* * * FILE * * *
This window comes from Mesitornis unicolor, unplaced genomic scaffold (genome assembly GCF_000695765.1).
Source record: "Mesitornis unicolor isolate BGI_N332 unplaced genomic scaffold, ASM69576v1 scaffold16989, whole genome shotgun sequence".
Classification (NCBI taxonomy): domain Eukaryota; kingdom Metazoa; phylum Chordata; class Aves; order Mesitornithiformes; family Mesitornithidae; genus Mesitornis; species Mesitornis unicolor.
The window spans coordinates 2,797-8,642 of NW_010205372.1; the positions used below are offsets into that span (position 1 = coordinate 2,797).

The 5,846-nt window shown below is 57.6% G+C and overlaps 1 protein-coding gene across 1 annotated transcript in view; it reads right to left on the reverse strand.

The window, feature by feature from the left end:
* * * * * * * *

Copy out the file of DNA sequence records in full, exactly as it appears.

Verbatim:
This window comes from Mesitornis unicolor, unplaced genomic scaffold (genome assembly GCF_000695765.1).
Source record: "Mesitornis unicolor isolate BGI_N332 unplaced genomic scaffold, ASM69576v1 scaffold16989, whole genome shotgun sequence".
Classification (NCBI taxonomy): domain Eukaryota; kingdom Metazoa; phylum Chordata; class Aves; order Mesitornithiformes; family Mesitornithidae; genus Mesitornis; species Mesitornis unicolor.
The window spans coordinates 2,797-8,642 of NW_010205372.1; the positions used below are offsets into that span (position 1 = coordinate 2,797).

The 5,846-nt window shown below is 57.6% G+C and overlaps 1 protein-coding gene across 1 annotated transcript in view; it reads right to left on the reverse strand.

The window, feature by feature from the left end: